Police are investigating a double shooting that left one person dead in the Northern Liberties section of Philadelphia.
“It seems to be a very violent crime that took place in there which led to this double shooting homicide,” Philadelphia Police Chief Inspector Scott Small said.
Just another morning in Philly. Wake up, make note of the body count, get your coffee, go about your morning.
No shooting victims were reported in Philadelphia Friday night but at least 14 people were shot throughout the rest of the weekend, including two homicides and one police-involved shooting. At least four of the victims were women.
With thanks to Jim MacMillan and Tara Murtha for the link to guncrisis.org.
But you won’t see an uproar about this, not from the media, not from concerned citizens outside of those few shouting to the roofs about the gun crisis in this country. You won’t hear calls for increased gun restrictions, background checks, 2nd Amendment arguments, or anything except maybe a blip on the nightly news about how sad it is, such violence, don’t these people know better? The well-manicured and coifed anchors will shake their heads sadly, and after the break, perkily bring us to some happier topic.
Because it’s not the Empire State Building. It’s not unexplained white shooters. It’s not people who have everything. It’s not mass casualty where the casualties are people this sort of thing isn’t supposed to happen to. This?
My sister was rotating through one of the northern Philadelphia hospitals last year, and told me about what an odd experience it was — where you note the number of bullet holes on the patient’s bodies, making sure that the number in the chart matches the number on the body. Often, they didn’t; there were more that hadn’t been treated, had healed on their own. Battle wounds and pride. Move 15 miles west, into the suburbs where I live, and the emergency room doctors would be shocked and horrified to have that sort of counting done on the bodies of their patients; it would make the news, rather than be an accepted part of life. Because that’s as far as it takes to move from an area of institutional breakdown, racism, and failed inner-city policies to gentrified and genteel areas where the social expectations are light years difference. You don’t shoot people on the Main Line. Our yards are too well-maintained for that.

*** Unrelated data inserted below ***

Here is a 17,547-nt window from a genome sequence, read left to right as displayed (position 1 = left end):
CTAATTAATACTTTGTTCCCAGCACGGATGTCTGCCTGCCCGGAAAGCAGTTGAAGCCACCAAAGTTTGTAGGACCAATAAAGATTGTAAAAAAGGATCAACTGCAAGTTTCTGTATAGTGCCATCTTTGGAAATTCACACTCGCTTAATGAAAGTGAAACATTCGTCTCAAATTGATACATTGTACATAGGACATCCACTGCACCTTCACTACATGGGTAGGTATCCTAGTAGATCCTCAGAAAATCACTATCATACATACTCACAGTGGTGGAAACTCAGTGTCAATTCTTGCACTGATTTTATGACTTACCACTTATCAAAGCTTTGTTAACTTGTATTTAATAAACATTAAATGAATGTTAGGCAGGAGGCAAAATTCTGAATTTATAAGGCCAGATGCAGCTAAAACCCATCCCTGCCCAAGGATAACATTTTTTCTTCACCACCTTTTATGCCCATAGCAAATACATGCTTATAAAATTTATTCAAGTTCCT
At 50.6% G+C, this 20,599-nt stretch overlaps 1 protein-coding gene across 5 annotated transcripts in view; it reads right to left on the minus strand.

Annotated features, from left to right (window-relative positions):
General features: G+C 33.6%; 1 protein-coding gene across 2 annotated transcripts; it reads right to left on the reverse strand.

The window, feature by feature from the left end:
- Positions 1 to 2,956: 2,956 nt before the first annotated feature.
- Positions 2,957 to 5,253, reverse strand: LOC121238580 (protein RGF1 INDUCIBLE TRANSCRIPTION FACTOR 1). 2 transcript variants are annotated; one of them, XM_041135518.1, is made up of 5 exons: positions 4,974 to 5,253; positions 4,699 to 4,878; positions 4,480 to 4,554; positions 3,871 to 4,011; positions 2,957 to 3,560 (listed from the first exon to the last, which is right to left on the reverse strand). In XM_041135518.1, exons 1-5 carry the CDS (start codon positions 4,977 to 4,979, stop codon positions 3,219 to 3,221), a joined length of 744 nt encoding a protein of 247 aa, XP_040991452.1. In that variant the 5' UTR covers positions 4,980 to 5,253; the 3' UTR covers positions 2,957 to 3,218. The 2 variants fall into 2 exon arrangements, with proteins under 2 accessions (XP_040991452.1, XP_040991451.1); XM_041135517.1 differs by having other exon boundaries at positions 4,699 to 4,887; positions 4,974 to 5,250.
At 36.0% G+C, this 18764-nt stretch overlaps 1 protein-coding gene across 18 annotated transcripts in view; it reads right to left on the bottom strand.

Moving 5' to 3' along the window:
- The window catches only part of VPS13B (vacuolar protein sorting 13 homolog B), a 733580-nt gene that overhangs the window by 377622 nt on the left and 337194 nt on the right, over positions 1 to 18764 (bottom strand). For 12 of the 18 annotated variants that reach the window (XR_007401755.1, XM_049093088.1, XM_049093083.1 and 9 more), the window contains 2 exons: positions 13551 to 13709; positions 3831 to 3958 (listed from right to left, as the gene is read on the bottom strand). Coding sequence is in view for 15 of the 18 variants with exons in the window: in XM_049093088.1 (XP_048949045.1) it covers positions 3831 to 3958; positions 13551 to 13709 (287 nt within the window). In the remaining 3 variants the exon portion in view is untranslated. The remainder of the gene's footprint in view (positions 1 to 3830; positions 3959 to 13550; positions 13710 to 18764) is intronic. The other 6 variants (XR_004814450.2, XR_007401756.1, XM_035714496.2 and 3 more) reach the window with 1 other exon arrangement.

I am an anomaly among my very liberal friends: I don’t automatically argue that we need more gun control when violence happens. This is undoubtedly in part because I was raised by a father who hunts, whose family lived in Alaska, because I’ve come face-to-face with a moose before and would very much like to not do that again without being armed and able to defend myself, and yes with a semi-automatic because moose? Are big. Oh, people will excuse hunters and people who live in areas like the wilds of Alaska or even middle of nowhere America, places where it’s still considered acceptable to have a gun, certain sorts of approved and accepted weapons. But that really misses the point, doesn’t it? Because the people who are breaking the law are clearly not motivated by following the law.
And most of the time, those folks who are breaking the law and getting subsequent media coverage? The spree shooters, revenge shooters, the ones who are white and well-mannered and aren’t supposed to be like that? They’re the ones who already own their weapons legitimately, and if they do and have, then all the proposed laws in the world, save an outright ban which has already been negated by the acceptance of subsistence hunters and wilderness safety, won’t help. And no one wants to talk about the illegal guns, the ones that are part of the 14 homicides in two days in Philadelphia. Because those aren’t situations that can be bandage-approached with an appeal to laws and bans. Those are situations that bring us into decaying inner cities and hopelessness and social changes that need to happen beyond a law or two.
It’s not hard to notice that the world that judges the United States for it’s firearms violence tends to be a world that has a more communitarian notion of social health and care. Thus, many times when the world that judges decides to speak up, it comes from an uninformed point of view that assumes that if the United States were to simply do as they do, ban guns, have buybacks, follow the lead of these more progressive societies, then all the firearms violence will simply fade away like a bad memory of a less enlightened time.
This attitude, however, doesn’t consider the very deep social differences between our societies — not differences based on autonomy or amendments, but differences based on the very nature and idea of how we interact with members of our society. In other words, it is not that what is “painfully self-evident to Canadians and citizens of other nations with discernible social democratic traditions needs to be bolstered by sustained reasoning and argumentation in the more atomistic (rights-oriented) U.S. milieu;”
It is simply accepted.
In order to have an honest discussion about firearms violence in America, we need to realize that the discussion to be had is not one of regulation first, but of greater social issues. It’s a dialog that needs to be based in equality, access, healthcare, education, and removing the constraints that cause such a dramatic difference in medical, hospital, and social response in 15 short miles.